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Sunday, 30 November 2008

Beat Street (1984)

This one had every indication that it was going to be truly awful, I mean down at the level of late Bela Lugosi awful. As it turns out, it isn't quite that bad, but it's not far off. It's a hip hop film from 1984 featuring precisely one actor I've heard of: Rae Dawn Chong. When it begins, we find ourselves in the Bronx with a young wannabe DJ, Kenny Kirkland (unimaginatively known as Double K) and his token white boy homie (called Ramon, but he looks like Jim Carrey) putting on a show in a burned out building for the whitest black kids you've ever seen, in clothing that's as out of place in that locale as most of the rest of what we see.

This is no ghetto, though we're set up to believe that it is. Double K may be a class below most of the rest of the characters we meet, but he's not ghetto class. There are a bunch of locks on Double K's door but they don't stay locked, even though mama's already lost one son out there. He has a serious amount of hardware to play with in his room and al these breakdancers have more money invested in their clothes than in their apartments. The trains are clean, tagged admittedly but they're still clean. Best of all, Ramon has a kid, with some Italian girl called Carmen, but it's black! Young Julian is a frizzy haired black baby, but his alleged parents are both as white as I am, and given that Rae Dawn Chong is notably more black than I am that's saying something.

At least Double K's little brother Lee has some serious talent as a breakdancer, and after a dance off at the Roxy he gets approached by Tracy Carlson, who is some sort of rich college student doing performing arts work: composing, choreography or some such. Of course the rich girl falls for the poor boy and vice versa, so we get a romance angle to go along with the ghetto boy making good. In fact we have a few angles, many of which feature Ramon instead of Double K: there's Ramon trying to get over to his dad that he's an graffiti artist not a crook, Ramon and Carmen trying to find a life together, Ramon searching for a white A train like it was Moby Dick, Ramon painting burns while some punk called Spit just tags his name over the top of his art.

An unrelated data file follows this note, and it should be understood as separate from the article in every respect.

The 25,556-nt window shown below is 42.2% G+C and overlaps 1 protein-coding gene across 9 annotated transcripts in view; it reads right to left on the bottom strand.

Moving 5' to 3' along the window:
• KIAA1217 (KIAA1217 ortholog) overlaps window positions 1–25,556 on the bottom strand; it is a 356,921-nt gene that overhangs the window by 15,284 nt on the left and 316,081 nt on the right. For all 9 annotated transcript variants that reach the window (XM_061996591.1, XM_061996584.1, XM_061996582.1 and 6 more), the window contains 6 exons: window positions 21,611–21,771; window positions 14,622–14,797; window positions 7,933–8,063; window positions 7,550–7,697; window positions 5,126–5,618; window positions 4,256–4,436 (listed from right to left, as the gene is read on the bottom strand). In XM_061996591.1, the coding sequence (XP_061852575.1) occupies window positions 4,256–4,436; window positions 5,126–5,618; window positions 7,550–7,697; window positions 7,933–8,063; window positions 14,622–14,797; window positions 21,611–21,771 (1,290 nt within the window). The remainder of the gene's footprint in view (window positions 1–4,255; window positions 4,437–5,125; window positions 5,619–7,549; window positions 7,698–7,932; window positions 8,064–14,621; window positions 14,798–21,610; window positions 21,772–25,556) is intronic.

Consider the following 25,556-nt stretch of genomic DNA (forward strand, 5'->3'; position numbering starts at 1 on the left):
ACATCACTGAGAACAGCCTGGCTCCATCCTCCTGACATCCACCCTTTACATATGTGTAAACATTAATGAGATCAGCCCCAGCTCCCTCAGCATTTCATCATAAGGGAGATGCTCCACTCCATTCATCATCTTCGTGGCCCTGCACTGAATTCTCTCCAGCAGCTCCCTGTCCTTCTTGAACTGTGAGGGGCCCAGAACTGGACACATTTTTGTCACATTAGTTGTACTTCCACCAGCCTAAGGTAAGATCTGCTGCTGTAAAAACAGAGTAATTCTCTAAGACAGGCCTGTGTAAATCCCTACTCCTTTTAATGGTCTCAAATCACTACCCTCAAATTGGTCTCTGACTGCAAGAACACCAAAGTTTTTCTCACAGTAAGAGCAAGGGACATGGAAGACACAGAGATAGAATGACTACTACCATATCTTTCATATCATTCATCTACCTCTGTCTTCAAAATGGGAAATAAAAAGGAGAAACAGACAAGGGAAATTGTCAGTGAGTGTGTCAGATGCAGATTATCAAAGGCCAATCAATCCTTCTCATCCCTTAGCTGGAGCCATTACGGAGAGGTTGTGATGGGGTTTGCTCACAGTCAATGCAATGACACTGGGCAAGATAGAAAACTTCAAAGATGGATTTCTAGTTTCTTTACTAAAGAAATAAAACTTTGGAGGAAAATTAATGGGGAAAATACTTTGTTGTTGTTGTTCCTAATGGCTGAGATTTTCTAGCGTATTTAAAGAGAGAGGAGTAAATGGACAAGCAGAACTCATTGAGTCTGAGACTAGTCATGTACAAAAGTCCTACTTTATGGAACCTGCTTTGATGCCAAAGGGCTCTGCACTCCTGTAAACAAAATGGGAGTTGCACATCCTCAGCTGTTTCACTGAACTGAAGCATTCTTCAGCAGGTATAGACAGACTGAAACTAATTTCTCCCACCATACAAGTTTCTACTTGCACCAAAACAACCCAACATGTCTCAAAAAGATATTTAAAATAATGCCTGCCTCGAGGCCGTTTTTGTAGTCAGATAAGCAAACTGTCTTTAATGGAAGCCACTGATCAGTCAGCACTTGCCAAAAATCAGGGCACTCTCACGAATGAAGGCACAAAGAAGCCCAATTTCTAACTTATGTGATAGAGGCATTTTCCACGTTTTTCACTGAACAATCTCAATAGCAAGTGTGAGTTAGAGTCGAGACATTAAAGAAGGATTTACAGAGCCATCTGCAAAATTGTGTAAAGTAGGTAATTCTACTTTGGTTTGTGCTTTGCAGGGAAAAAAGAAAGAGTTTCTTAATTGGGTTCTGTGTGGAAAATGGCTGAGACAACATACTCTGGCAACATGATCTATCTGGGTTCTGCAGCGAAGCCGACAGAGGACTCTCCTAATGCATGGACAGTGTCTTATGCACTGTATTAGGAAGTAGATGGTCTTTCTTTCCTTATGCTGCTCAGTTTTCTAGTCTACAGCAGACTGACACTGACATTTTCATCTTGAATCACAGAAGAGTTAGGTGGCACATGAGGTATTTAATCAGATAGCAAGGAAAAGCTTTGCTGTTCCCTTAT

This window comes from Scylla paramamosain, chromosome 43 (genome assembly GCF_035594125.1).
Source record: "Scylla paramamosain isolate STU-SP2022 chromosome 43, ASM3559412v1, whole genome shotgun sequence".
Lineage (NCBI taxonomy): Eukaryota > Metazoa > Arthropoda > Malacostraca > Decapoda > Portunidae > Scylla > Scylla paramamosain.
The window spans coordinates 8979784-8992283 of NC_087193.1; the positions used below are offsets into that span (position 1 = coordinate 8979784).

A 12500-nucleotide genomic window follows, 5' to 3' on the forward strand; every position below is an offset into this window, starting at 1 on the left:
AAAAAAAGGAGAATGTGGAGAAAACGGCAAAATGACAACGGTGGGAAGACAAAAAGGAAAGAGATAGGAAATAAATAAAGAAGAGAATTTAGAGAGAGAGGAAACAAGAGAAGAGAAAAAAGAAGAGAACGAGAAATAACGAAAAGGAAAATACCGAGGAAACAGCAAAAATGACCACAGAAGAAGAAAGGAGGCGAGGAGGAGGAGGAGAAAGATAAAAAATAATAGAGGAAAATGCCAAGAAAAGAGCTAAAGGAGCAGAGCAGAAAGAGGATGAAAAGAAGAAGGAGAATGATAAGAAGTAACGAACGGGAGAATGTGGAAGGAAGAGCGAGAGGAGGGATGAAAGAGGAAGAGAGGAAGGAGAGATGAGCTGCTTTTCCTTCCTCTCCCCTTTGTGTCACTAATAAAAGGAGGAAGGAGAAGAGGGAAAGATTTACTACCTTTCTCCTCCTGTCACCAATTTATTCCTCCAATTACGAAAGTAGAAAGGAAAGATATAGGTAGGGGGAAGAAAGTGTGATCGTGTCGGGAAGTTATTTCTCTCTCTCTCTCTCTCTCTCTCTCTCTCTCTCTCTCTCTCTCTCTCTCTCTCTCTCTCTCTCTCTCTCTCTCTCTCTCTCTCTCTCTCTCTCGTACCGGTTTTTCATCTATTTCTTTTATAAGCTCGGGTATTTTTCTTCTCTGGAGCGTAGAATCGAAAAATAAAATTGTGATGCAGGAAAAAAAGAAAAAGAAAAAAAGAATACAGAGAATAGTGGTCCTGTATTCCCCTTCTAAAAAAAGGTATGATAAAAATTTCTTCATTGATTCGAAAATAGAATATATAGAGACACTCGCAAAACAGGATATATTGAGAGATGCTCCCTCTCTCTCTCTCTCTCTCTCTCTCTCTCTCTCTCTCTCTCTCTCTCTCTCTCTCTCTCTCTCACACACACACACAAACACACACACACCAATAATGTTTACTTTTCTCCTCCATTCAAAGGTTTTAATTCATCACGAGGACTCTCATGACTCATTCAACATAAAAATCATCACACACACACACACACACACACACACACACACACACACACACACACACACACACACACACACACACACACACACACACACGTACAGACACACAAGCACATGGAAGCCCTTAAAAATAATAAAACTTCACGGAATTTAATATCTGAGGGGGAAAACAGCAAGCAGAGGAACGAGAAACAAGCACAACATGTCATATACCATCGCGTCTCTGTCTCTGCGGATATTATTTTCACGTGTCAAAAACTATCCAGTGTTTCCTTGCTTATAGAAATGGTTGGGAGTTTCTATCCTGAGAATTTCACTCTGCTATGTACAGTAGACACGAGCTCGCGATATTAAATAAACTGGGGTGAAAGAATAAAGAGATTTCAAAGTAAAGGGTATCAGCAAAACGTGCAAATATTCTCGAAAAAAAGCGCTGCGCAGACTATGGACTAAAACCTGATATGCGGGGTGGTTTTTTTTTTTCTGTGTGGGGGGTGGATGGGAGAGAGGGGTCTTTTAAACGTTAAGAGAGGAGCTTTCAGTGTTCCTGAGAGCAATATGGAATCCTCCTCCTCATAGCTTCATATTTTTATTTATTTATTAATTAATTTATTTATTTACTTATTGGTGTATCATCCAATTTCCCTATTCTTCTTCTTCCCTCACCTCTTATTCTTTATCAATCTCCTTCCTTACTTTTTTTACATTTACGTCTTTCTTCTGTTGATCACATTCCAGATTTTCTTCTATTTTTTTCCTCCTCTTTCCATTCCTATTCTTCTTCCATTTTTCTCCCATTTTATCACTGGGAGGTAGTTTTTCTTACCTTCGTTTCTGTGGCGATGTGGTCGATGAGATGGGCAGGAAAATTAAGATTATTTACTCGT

There's a lot of flavour here and I did make it through, it holding a lot less embarrassment for me than for my lass who lived through this era and saw much of it for real. She was even more amazed than I was at the lack of authenticity, given that there are some major performing names playing themselves. With people like Grandmaster Flash and the Furious Five and Afrika Bambaataa in the film, you'd expect authenticity, but the only black people seem to be the ones on stages performing. The audiences all seem to be white. Even the music is plastic and safe, perhaps a Hollywood requirement but not one that stands up to posterity. This is 1984, so I'm not expecting gangsta culture, but I was expecting something a little more gritty than the Santa Rap.

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